Hundred years back no one knew about the ancient structure hidden under a hill, 3 kilometres towards southwest of Kashan, which was later thought to be the remainder of the oldest human civilization. Following a flood in the area, the ruins of ancient Elamite civilization were discovered from underneath and around this mound, Tappe Sialk. The archaeological site of Sialk consists of two hills, 600 metres away from each other, and two cemeteries in the middle of vast fields. The experts speculate that these fields are where the very first community of human, who prior to then, most probably, used to live in caves, opted to reside. Since the discovery there have been two excavation campaigns in the region, once between 1934 and 1937 by a team of French archaeologists headed by Roman Grishman, and the second between 1999 and 2004 by a group of archaeologists led by Dr. Sadegh Malek Shahmirzadi These studies suggest six different periods of occupation for Sialk ancient civilization.
The first period dates back to about 7500 years ago, when the dwellers were simple peasants who lived on the northern hill in small plain huts made of reeds covered with mud. Some objects of this era which were quite primitively made out of stone, a stone axe for instance, or animal bones were found during excavation seasons.
During the second period residents of this northern hill of Sialk made use of mud bricks with irregular shapes to build houses, under which they would bury the dead covered with ochre in a seated position with the knees bent in their torso. Apart from primitive ceramics, there are some metal artefacts and tools among the finds of this period which clearly show the progress in these fields.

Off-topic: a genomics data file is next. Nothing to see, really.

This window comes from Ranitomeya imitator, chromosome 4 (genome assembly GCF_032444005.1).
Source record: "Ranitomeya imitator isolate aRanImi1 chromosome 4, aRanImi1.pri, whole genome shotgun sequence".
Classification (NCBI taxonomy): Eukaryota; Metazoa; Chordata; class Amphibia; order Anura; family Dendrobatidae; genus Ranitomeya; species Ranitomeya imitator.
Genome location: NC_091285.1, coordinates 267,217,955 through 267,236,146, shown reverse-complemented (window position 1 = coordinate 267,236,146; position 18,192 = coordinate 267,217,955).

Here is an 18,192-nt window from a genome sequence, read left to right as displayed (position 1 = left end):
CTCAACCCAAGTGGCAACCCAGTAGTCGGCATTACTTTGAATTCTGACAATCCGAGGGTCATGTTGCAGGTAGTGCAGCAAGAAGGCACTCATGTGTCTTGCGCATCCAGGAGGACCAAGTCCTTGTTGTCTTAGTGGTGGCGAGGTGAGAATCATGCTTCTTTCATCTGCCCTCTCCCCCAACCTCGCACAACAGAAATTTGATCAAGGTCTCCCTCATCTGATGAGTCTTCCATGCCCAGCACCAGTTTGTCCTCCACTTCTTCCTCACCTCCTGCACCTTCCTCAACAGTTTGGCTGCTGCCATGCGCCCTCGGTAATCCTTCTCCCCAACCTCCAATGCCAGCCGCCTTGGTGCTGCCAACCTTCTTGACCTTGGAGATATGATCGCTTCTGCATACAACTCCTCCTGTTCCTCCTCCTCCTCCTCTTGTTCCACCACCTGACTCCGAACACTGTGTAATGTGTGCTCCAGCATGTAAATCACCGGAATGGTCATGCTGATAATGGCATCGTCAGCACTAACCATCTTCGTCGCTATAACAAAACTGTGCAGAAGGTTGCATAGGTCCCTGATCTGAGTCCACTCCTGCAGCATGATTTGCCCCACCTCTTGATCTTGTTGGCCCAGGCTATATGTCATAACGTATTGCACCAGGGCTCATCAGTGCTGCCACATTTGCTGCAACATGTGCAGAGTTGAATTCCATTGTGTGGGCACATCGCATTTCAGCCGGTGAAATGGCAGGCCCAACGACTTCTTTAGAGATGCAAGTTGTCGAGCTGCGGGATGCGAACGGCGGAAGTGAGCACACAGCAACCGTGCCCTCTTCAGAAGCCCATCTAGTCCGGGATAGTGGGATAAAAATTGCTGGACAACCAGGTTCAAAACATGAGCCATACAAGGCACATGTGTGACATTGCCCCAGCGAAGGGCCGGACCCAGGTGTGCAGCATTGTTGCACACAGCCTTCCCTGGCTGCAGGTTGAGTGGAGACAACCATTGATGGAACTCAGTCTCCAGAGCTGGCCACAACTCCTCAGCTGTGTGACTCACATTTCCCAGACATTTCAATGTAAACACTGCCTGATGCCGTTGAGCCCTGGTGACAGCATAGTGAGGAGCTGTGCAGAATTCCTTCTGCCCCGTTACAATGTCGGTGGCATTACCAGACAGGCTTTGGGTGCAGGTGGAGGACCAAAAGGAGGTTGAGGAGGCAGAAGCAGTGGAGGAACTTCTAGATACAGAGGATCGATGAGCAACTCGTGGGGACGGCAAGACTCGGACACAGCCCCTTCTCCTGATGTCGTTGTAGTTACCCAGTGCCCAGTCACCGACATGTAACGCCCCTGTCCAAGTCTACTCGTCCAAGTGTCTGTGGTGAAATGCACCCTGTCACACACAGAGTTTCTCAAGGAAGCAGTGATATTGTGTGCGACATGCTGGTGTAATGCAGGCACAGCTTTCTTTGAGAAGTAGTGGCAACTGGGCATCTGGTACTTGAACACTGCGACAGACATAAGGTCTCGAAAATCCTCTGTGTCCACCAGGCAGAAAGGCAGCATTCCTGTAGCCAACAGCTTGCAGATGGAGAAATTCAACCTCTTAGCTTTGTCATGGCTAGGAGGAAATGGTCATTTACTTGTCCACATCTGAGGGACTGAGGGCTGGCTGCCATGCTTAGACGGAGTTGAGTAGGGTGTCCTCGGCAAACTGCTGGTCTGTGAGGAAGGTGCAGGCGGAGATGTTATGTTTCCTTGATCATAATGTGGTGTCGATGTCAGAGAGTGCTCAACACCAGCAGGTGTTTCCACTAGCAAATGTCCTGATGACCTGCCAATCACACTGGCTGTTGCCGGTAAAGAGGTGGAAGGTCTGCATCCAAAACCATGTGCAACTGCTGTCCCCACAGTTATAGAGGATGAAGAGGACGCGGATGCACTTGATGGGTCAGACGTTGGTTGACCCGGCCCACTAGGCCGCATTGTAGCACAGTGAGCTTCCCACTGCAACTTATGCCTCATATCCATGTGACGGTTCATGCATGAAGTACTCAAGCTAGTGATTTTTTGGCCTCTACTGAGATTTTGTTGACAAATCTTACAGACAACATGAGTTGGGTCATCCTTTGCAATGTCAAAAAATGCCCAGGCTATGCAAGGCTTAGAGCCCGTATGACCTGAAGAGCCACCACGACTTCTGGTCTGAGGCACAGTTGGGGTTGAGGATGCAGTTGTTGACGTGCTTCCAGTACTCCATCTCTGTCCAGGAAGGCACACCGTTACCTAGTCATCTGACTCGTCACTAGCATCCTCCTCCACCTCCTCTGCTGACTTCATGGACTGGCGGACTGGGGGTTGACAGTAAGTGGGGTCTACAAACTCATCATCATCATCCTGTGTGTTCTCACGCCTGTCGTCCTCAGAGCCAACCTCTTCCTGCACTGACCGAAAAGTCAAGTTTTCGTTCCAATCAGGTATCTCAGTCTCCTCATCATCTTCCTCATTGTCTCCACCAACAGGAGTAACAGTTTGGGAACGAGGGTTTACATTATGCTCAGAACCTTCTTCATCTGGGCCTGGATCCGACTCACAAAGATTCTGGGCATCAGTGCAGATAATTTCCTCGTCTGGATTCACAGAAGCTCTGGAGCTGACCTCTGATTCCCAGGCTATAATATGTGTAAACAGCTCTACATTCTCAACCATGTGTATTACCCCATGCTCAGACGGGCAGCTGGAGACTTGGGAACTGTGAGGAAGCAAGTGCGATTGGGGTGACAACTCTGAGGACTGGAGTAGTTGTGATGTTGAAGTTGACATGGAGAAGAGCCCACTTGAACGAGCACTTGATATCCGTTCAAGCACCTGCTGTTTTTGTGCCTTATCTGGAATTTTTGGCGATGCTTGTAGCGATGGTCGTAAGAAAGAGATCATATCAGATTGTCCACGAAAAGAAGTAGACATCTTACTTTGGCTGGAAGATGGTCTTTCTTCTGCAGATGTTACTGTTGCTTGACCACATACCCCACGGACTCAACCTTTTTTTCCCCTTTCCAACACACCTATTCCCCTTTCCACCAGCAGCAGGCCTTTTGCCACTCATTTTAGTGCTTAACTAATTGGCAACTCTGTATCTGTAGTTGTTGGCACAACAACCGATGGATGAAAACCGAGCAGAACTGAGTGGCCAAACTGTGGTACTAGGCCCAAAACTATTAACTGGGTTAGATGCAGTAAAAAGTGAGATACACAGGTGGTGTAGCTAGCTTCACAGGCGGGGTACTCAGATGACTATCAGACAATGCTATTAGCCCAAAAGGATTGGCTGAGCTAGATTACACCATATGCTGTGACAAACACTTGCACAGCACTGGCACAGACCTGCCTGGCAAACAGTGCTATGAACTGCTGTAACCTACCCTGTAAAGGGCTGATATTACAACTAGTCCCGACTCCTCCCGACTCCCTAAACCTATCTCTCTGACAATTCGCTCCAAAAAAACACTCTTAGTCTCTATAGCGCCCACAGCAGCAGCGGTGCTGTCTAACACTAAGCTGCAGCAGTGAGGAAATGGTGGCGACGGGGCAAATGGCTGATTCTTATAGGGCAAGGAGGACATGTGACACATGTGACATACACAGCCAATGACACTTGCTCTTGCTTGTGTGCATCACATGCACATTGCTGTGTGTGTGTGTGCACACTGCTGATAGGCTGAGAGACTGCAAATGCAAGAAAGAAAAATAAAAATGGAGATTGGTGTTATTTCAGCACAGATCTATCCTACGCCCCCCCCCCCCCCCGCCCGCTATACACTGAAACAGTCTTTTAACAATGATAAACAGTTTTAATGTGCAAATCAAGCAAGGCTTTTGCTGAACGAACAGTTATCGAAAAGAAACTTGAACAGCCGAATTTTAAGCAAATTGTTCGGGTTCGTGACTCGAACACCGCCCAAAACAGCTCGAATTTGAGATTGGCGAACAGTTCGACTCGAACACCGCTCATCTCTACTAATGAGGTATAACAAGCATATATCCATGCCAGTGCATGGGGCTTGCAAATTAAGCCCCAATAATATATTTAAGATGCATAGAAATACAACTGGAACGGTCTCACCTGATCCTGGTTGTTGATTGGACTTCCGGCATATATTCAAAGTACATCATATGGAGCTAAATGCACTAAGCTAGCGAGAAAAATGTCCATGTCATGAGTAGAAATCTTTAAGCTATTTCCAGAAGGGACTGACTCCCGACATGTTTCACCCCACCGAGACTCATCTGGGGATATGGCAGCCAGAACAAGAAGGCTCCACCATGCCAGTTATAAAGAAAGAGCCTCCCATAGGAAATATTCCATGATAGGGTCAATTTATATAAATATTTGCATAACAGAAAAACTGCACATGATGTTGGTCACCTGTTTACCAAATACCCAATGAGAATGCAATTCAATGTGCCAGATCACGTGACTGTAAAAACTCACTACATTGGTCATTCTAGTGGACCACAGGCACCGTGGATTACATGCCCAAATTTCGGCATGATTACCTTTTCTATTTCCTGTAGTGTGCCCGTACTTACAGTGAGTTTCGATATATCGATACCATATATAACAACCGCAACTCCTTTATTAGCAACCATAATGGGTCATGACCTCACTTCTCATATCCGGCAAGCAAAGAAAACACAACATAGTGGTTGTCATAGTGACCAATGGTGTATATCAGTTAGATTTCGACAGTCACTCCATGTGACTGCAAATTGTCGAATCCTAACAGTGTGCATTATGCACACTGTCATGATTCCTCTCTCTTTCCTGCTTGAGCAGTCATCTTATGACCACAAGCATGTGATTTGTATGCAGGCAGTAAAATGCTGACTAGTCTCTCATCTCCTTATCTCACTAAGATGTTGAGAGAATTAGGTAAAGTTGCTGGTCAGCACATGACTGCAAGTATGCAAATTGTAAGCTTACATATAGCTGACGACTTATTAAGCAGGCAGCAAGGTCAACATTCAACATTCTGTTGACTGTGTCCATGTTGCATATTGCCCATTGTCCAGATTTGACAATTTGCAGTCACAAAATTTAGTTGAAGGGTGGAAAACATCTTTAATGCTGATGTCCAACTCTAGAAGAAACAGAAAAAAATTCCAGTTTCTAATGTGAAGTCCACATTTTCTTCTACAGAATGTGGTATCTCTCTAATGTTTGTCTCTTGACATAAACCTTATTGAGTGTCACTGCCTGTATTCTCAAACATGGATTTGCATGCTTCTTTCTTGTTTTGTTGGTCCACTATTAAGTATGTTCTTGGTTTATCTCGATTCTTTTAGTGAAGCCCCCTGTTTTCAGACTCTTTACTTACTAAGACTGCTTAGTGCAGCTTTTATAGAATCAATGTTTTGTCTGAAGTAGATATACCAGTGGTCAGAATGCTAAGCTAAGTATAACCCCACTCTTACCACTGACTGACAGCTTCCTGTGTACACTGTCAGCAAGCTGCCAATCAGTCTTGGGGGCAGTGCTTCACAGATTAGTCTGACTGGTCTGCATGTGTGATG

In the beginning of the 4th millennium BCE, Sialk residents opted for the hill in the south and resided in houses of rectangular bricks with widows and not so tall roofs. During this third period they still had the dead buried underneath their houses accompanied by some objects of their belonging. The introduction of potter’s wheel, the most significant development of this era, made the craftsmen capable of producing finer ceramics, which were, then, painted and decorated with stunningly beautiful motifs of human and animal figures specific to this age. They were also able to utilize silver to make some artefacts and most probably trade with Khuzestan. It has been said that a massive fire has put an end to this city.
The 4th epoch, between 5000 and 4500 years ago, is believed to be the time when the residents of Sialk managed to read and write in a kind of Elamite scripts. Another massive leap ahead was mastering bronze. However the ziggurat which dates back to this period is undeniably the most significant of all discoveries throughout the excavations. A three storey ziggurat which ascends from southward of the southern hill, thought to be made of 1,25 million bricks and, certainly, the oldest in Iran.
This city seems to have been deserted for the rest of Bronze Age. The 5th period started about 3200 years ago, while a new group chose the southern hill to reside on. Not aware of the remainder of the ziggurat underneath the hill, they flattened the top of it and built a castle-like residence. The southern hill was surrounded with a wall in this era. They had mastered to melt iron and among the objects discovered, there is a grayish sort of pottery which is common to this period. The dead were buried in cemetery A, about 200 metres to the south of the southern hill.
The 6th period starts at about 2900 years ago when the former city was destroyed, on which the conquerors built a new one, although apart from the site they selected to build the city there is no continuity or even similarity between their lifestyle and their predecessors’. The invaders, probably Aryan immigrants, used cemetery B, 250 metres to the west of the southern hill, to bury their dead. The long sprout pottery, which Sialk civilization is quite famous for, belongs to this era.
Aside from Louvre, British Museum and Metropolitan Museum, there is a small museum in Fin Garden, quite close to Tappe Sialk, in which some of the artefacts and tools of this civilization are on display. However not much is left to visit in and around the ruins of Sialk, there is a strange sense of old, breathable in the air and visible in the scenery, one which challenges our responsibility towards preserving the past for the following generations.